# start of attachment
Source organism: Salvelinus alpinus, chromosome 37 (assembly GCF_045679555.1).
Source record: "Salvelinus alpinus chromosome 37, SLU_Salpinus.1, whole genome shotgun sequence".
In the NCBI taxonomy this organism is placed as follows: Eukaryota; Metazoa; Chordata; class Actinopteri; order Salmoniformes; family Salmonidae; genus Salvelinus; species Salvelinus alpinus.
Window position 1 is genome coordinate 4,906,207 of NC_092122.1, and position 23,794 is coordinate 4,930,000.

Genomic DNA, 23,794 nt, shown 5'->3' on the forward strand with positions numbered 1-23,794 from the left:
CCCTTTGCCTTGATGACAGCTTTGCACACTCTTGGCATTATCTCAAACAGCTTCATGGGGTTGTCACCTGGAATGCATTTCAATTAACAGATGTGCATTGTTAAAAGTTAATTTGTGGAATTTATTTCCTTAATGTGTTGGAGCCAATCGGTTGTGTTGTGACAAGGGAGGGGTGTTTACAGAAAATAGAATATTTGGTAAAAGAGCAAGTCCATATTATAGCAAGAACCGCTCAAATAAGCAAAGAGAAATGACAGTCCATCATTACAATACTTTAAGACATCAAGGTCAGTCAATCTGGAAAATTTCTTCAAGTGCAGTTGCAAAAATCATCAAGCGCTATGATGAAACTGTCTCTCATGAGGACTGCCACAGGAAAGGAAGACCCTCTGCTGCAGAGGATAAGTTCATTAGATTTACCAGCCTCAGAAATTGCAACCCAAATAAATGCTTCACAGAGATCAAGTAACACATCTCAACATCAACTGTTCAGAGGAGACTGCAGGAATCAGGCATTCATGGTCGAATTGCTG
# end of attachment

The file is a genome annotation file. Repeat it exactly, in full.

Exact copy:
Source organism: Salvelinus alpinus, chromosome 37 (assembly GCF_045679555.1).
Source record: "Salvelinus alpinus chromosome 37, SLU_Salpinus.1, whole genome shotgun sequence".
In the NCBI taxonomy this organism is placed as follows: Eukaryota; Metazoa; Chordata; class Actinopteri; order Salmoniformes; family Salmonidae; genus Salvelinus; species Salvelinus alpinus.
Window position 1 is genome coordinate 4,906,207 of NC_092122.1, and position 23,794 is coordinate 4,930,000.

Genomic DNA, 23,794 nt, shown 5'->3' on the forward strand with positions numbered 1-23,794 from the left:
CCCTTTGCCTTGATGACAGCTTTGCACACTCTTGGCATTATCTCAAACAGCTTCATGGGGTTGTCACCTGGAATGCATTTCAATTAACAGATGTGCATTGTTAAAAGTTAATTTGTGGAATTTATTTCCTTAATGTGTTGGAGCCAATCGGTTGTGTTGTGACAAGGGAGGGGTGTTTACAGAAAATAGAATATTTGGTAAAAGAGCAAGTCCATATTATAGCAAGAACCGCTCAAATAAGCAAAGAGAAATGACAGTCCATCATTACAATACTTTAAGACATCAAGGTCAGTCAATCTGGAAAATTTCTTCAAGTGCAGTTGCAAAAATCATCAAGCGCTATGATGAAACTGTCTCTCATGAGGACTGCCACAGGAAAGGAAGACCCTCTGCTGCAGAGGATAAGTTCATTAGATTTACCAGCCTCAGAAATTGCAACCCAAATAAATGCTTCACAGAGATCAAGTAACACATCTCAACATCAACTGTTCAGAGGAGACTGCAGGAATCAGGCATTCATGGTCGAATTGCTG